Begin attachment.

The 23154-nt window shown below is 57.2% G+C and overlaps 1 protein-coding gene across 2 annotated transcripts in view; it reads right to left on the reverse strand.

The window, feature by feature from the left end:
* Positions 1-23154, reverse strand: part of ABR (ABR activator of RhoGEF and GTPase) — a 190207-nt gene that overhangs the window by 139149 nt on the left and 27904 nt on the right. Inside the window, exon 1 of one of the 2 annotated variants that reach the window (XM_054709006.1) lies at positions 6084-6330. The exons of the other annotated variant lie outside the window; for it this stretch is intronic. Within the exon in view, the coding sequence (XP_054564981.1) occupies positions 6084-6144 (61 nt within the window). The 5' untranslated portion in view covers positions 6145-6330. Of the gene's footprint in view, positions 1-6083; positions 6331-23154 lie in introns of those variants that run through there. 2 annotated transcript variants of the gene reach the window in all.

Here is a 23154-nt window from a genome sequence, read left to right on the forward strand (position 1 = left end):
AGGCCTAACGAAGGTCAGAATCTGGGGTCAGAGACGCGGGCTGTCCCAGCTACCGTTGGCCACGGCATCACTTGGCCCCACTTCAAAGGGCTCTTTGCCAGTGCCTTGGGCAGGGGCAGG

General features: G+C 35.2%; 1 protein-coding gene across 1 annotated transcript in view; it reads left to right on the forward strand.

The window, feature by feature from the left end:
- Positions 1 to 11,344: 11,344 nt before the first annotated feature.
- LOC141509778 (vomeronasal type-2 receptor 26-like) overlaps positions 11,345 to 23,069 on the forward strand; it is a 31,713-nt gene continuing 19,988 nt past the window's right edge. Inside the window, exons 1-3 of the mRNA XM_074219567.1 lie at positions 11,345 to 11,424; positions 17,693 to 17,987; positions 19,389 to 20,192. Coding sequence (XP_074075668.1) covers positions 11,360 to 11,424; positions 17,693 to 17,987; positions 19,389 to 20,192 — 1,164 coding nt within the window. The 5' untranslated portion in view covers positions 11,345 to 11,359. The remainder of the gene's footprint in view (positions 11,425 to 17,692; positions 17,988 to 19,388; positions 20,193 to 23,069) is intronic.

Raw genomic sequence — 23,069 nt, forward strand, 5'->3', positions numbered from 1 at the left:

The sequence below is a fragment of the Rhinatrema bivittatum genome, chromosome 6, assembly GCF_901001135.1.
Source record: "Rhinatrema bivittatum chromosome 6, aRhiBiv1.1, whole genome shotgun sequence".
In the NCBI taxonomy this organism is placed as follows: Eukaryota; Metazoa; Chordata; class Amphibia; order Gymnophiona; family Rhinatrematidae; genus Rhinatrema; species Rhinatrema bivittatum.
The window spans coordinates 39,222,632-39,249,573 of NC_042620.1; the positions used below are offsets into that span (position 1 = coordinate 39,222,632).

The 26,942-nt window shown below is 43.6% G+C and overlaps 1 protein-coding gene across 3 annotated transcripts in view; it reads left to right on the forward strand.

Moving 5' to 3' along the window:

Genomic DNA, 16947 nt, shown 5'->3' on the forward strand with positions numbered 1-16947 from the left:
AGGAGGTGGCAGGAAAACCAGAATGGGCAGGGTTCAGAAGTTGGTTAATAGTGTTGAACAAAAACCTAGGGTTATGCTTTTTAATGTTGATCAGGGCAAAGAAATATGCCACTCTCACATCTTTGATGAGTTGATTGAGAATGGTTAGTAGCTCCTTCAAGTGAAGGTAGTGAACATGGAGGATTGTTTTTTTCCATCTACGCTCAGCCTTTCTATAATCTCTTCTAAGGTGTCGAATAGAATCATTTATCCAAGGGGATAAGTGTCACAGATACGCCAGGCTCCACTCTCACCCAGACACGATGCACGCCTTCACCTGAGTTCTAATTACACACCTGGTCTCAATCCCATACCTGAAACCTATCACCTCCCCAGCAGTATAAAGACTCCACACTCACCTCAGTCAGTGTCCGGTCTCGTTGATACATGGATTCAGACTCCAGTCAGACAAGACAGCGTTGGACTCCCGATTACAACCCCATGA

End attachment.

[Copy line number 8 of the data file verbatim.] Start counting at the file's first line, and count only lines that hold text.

- Positions 1 to 11,344: 11,344 nt before the first annotated feature.